AUTHOR: Dr. Paul H. Mitrovich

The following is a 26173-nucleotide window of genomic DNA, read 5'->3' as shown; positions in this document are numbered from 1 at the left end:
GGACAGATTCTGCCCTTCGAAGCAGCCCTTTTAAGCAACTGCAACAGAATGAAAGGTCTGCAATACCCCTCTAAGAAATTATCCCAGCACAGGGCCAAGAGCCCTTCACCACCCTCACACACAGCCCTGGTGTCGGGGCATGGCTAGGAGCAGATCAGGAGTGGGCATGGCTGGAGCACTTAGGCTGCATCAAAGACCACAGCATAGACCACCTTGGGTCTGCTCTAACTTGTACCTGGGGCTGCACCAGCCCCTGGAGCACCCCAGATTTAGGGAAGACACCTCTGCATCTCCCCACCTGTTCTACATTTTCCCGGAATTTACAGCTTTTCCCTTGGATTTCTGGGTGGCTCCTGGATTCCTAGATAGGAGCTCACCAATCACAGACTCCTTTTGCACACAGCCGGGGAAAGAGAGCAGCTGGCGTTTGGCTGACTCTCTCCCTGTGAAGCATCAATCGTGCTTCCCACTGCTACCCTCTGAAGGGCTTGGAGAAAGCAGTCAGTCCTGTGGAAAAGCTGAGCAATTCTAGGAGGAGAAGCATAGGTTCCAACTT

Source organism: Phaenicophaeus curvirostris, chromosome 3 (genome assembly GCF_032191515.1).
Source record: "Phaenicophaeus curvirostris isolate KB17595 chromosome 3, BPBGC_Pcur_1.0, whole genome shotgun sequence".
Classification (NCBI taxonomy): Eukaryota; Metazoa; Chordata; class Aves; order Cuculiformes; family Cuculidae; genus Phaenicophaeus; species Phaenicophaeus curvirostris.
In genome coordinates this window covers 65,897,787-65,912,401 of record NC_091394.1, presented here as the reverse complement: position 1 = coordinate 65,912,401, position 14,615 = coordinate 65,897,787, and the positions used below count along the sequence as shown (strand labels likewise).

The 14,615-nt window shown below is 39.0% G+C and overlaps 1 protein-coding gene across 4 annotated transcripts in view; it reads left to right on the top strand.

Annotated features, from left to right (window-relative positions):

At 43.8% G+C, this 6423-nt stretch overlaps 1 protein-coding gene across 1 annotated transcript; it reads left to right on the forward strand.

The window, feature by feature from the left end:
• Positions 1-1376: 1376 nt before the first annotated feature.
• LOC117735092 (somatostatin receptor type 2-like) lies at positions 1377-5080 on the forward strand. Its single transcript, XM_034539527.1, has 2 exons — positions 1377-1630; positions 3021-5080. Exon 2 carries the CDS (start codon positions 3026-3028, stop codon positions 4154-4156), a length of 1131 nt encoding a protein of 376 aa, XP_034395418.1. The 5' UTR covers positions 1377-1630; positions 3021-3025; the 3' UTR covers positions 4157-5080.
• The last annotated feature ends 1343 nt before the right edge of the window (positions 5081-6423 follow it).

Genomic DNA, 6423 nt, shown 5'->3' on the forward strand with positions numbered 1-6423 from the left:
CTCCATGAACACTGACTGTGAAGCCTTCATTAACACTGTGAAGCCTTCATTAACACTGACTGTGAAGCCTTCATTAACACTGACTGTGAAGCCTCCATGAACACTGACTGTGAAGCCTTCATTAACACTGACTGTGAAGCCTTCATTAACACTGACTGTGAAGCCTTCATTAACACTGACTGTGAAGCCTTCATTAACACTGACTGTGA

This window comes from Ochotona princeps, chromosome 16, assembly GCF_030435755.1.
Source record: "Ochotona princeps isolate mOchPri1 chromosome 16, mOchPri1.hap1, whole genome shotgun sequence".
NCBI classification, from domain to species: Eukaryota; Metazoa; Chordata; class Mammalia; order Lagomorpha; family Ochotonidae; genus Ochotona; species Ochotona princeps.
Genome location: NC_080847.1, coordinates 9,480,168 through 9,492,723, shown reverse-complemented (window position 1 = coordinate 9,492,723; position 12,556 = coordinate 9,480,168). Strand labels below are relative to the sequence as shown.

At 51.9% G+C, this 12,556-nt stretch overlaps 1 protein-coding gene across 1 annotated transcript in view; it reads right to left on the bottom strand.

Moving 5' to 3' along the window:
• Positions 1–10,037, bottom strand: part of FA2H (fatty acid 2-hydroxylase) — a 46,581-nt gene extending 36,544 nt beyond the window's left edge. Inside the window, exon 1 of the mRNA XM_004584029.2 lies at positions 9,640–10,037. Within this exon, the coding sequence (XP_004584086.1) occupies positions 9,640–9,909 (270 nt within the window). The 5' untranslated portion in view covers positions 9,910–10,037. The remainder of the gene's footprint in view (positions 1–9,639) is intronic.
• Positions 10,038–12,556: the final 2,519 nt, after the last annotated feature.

The case of Brown v. Board of Education of Topeka was the precursor for the civil rights movement, which followed in the 1950s through the 1960s. A civil-rights movement did not exist on the advent of Brown. Brown gave the direction for the movement because it established the fact that the black man had all the legal rights under the Constitution as any other citizen. The road to Brown, however, was a slow, evolutionary process of change within the federal government. The case was the result of political, social, and economic forces applied by the federal government in retrieving power from the states, which it abrogated after the Civil War. The term federalization as used in this book refers not only to the evolutionary process of gaining power, but also to one in which the change of form and objectives of government were essential. The Depression of the 1930s began the shift of power.